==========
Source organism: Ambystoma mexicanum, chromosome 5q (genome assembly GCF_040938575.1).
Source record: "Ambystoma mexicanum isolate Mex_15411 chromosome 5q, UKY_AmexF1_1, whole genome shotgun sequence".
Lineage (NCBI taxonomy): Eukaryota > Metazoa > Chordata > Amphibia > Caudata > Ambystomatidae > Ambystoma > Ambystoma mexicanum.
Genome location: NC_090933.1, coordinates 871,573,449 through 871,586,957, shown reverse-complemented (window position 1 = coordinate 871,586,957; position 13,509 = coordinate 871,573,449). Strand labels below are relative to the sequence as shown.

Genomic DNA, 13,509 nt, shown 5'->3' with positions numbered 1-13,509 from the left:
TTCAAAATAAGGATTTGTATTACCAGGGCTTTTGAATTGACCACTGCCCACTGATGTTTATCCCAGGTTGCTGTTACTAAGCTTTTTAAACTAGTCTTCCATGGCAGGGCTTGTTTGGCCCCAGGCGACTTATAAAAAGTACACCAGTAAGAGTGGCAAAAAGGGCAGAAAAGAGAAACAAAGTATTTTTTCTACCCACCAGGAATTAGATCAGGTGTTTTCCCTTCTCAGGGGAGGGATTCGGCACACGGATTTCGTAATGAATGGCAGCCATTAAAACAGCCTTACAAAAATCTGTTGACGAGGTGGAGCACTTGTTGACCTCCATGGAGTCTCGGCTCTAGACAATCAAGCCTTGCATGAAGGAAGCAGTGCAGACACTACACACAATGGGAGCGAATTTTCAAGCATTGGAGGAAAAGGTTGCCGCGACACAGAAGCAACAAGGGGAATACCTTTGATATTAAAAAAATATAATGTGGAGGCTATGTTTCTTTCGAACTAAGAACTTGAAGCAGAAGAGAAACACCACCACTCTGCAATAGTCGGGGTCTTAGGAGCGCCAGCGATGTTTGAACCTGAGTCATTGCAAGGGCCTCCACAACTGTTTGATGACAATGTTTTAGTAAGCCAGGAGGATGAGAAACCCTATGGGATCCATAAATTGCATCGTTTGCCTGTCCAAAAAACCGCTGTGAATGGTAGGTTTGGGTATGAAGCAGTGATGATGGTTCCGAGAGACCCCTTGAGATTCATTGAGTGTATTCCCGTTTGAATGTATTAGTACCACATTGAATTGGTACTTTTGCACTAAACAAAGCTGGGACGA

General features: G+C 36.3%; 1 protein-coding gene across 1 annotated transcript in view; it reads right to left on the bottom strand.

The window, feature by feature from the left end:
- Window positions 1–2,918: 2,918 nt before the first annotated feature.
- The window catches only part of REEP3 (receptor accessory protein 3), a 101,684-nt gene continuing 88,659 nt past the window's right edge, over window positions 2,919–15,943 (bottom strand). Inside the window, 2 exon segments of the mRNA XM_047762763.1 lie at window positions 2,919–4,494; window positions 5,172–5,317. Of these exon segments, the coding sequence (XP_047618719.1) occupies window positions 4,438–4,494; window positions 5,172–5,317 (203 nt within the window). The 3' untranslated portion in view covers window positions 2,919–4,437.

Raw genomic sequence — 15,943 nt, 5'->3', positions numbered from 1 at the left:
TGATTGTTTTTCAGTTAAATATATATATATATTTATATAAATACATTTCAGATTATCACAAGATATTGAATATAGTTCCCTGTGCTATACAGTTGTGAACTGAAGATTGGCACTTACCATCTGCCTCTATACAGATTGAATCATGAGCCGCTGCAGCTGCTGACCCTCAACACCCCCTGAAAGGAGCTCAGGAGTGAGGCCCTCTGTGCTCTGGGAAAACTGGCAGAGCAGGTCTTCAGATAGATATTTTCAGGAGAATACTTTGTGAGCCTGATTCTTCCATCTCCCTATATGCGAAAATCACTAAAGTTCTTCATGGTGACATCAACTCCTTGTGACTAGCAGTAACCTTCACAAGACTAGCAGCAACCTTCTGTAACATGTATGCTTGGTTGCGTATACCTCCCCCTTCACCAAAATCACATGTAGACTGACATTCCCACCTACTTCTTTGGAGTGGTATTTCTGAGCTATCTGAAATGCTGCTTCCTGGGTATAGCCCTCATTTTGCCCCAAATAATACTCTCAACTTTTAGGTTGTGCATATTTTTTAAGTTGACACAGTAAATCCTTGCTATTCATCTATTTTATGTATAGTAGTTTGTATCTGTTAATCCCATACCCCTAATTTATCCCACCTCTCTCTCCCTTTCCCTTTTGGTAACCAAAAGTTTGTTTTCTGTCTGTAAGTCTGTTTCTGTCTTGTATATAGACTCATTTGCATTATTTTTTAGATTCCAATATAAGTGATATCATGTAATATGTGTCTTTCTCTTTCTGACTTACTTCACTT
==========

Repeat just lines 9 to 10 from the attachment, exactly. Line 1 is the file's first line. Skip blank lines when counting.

- Window positions 1–2,918: 2,918 nt before the first annotated feature.
- The window catches only part of REEP3 (receptor accessory protein 3), a 101,684-nt gene continuing 88,659 nt past the window's right edge, over window positions 2,919–15,943 (bottom strand). Inside the window, 2 exon segments of the mRNA XM_047762763.1 lie at window positions 2,919–4,494; window positions 5,172–5,317. Of these exon segments, the coding sequence (XP_047618719.1) occupies window positions 4,438–4,494; window positions 5,172–5,317 (203 nt within the window). The 3' untranslated portion in view covers window positions 2,919–4,437.